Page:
Close up of Crazy Horse Memorial Face.

Crazy Horse Memorial, South Dakota – American Road Trip (pt 16)

The Crazy Horse Memorial was one of the few places I remember reading about before I left on my 50-day American Road Trip.  I’m not sure how I stumbled upon it, but it was one of the few places I knew I had to see if I did end up in that part of the country.  Fortunately for me, it was in the middle of a ridiculous amount of great destinations in South Dakota, Wyoming and Montana.  I didn’t know a lot about Crazy Horse or the Lakota people, but for some reason, this mountain monument was something I had to see.  If you go to Mount Rushmore, you really should make the 25-minute drive to visit Crazy Horse.  You won’t be disappointed.

When I first drove up, I was amazed at the sheer size of the monument from the parking lot.  I was about a mile or so away and it was enormous, the face alone is 87 feet or nine stories tall.  To give a little perspective, that’s 27 feet taller than the 60-foot heads of Mount Rushmore.  And that’s just Crazy Horse’s head, not the body and his horse.  When complete, this mountain sculpture will be 563 tall, making it the world’s largest sculpture by far.

After parking, I went into the museum and viewed the introductory movie that explained how in the 1930’s, a Lakota chief asked the New England sculptor, Korczak (Core-zack) Ziolkowski to carve a memorial honoring all Native Americans.  Construction didn’t actually begin until 1948.  The movie goes on to explain all the family history and also states that the memorial is not federally or state funded.  It relies totally on donations to the Crazy Horse Foundation to continue work each year.  That was a bit of surprise to me and explained why the memorial has been a work in progress for long.  Korczak died in 1982 and his wife, Ruth, six of their ten children and many grandchildren continue to run the foundation and oversee construction.  It’s a pretty cool story.

After the movie, I briefly wandered around the museum, gift shop and viewing area before asking one of the attendants how I get up to the top of the memorial.  The museum/visitor center view was nice, but I wanted to go to the top of the mountain and see the man face to face.**  She kindly explained that a $125 donation to the Crazy Horse Foundation would get me a trip to the top of the mountain.  That didn’t sound like too much since it would help provide local scholarships and help continue work on the Memorial.  And to be honest, I would have paid the $125 even if it was a flat fee.  How often does a person get to take a trip to the top of the world’s largest mountain carving and look him in the eyes??  It was well worth it.  At least for me.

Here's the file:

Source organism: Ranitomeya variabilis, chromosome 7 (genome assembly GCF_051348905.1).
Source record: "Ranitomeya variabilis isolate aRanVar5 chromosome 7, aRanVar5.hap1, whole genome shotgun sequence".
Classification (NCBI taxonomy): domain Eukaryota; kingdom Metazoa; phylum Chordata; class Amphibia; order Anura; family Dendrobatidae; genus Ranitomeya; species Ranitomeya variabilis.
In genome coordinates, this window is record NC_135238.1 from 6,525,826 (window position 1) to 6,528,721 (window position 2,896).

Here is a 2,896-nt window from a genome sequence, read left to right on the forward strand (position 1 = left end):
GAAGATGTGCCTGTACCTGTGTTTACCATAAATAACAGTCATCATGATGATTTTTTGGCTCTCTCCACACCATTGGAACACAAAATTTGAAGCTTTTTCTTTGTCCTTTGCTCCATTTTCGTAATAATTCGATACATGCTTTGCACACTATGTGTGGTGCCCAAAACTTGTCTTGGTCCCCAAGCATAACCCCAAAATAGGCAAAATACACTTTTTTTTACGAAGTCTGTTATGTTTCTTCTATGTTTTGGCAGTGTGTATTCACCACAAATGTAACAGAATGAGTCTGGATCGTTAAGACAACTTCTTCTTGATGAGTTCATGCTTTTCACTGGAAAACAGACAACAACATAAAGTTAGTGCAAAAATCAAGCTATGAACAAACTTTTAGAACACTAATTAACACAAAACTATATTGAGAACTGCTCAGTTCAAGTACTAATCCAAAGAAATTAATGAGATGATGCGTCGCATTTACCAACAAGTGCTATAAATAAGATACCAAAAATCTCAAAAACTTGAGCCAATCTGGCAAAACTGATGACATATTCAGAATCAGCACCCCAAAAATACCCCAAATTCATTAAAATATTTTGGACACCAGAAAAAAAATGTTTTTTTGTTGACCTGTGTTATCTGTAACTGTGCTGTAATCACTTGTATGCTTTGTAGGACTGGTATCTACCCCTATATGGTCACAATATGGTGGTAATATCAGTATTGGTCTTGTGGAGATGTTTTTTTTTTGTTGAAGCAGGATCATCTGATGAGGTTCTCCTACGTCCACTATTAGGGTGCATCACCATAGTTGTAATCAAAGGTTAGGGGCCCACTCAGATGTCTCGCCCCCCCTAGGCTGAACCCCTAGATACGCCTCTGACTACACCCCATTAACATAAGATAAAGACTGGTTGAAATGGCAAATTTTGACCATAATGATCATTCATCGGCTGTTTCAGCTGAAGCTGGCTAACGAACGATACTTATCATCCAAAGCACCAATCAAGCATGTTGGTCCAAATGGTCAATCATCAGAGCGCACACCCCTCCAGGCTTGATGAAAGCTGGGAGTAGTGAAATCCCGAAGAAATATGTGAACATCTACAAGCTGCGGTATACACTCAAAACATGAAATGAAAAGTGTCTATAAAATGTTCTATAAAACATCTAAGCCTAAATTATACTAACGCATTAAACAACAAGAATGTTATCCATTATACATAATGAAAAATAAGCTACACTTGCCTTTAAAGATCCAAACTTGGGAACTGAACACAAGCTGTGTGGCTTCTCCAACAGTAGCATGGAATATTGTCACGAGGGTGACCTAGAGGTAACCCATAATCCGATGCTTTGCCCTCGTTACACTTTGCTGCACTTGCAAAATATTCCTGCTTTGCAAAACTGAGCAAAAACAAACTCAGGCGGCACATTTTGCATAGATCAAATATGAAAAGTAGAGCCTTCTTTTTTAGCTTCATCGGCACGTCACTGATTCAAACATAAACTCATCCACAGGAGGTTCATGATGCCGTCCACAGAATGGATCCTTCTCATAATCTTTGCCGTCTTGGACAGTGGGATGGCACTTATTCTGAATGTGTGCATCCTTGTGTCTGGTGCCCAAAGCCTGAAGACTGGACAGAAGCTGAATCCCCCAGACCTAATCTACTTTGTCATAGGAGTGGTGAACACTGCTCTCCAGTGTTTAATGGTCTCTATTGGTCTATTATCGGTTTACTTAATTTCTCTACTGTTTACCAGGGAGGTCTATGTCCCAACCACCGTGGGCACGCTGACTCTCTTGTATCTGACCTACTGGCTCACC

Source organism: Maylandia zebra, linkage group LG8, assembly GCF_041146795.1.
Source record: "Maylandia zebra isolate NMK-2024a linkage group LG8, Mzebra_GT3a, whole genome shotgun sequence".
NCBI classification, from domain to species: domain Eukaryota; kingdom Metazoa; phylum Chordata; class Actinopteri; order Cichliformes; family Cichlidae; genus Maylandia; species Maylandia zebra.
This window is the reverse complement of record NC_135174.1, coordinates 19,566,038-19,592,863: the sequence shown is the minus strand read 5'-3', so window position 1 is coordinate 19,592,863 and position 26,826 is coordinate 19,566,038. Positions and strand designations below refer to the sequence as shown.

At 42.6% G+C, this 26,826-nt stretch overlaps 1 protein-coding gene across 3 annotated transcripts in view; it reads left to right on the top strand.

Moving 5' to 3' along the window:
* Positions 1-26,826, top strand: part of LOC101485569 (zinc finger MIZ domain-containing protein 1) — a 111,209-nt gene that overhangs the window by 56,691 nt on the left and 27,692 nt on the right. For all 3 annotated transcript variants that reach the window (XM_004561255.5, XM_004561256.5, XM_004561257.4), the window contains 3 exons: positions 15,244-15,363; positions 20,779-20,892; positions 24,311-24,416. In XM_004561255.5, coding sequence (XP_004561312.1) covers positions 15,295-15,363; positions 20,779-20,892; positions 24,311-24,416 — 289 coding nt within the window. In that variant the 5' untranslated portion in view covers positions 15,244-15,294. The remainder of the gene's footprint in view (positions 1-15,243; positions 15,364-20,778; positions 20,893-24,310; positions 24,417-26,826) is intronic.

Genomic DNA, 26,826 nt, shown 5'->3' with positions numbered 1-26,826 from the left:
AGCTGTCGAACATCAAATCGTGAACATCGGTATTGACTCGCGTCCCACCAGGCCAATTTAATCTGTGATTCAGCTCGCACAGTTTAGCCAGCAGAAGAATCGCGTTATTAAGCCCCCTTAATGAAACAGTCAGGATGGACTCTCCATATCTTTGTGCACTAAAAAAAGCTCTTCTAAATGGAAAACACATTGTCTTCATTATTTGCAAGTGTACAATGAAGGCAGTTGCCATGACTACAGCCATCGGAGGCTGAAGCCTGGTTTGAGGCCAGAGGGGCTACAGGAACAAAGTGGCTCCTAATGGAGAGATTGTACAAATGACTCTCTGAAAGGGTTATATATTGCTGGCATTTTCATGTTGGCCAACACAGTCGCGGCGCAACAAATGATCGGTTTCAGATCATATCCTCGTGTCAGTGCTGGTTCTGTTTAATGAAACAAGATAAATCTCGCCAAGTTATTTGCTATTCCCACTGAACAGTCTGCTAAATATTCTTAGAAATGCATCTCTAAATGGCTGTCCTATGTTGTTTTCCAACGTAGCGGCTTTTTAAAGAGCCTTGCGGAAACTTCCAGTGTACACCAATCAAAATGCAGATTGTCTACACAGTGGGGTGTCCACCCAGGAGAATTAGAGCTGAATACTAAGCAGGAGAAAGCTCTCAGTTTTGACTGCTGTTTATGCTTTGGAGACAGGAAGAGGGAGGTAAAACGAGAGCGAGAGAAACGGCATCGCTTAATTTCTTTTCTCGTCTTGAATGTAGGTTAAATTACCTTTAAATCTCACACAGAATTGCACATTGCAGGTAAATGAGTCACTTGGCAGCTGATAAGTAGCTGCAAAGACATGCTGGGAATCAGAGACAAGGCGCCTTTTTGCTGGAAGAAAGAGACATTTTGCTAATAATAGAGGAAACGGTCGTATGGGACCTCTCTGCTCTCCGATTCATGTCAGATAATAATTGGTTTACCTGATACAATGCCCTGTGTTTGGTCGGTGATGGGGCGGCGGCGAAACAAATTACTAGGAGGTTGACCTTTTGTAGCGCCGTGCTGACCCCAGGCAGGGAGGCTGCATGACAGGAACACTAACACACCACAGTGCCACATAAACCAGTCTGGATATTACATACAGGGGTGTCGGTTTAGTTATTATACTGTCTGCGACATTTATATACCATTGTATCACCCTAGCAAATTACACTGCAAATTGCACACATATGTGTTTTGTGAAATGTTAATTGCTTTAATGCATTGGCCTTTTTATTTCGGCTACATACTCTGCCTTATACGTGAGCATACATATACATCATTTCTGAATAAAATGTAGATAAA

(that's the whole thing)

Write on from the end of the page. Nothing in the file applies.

**Check their website for more details on trips to the top. They aren’t always available.



The trip to the top was very cool and I’d recommend it to anyone that has the spare change.  Standing next to the face and looking off into the Black Hills definitely gives you some life perspective.  Crazy Horse was one of the few chiefs that never signed a treaty with the US, never lived on a reservation and never learned English.  This memorial is definitely a great tribute to a people and way of life long ago lost.

As I left the memorial, the sun was finally setting on one of the most interesting days of my trip.  I drove an hour and a half to Spearfish for my second and last night in South Dakota.  I started early morning on the eastern border.  One 1880 Town, one National Park, one National Monument, and one Memorial later I arrived late at night on the western border.  As I sit and write this, almost 7 months later, I remember that day vividly.  It was a great day.  I had no idea that it was just the beginning of many great days ahead as I began a week of visits to Glacier, Yellowstone and Grand Teton National Parks.

Thanks for reading.  I hope you enjoyed the Crazy Horse Memorial as much as I did.  If so, let me know below.


Last Stop:  Mount Rushmore, South Dakota (part 15)
Next Stop:  Devil’s Tower National Monument, Wyoming (part 17)


  • DiAna

    What a cool stop!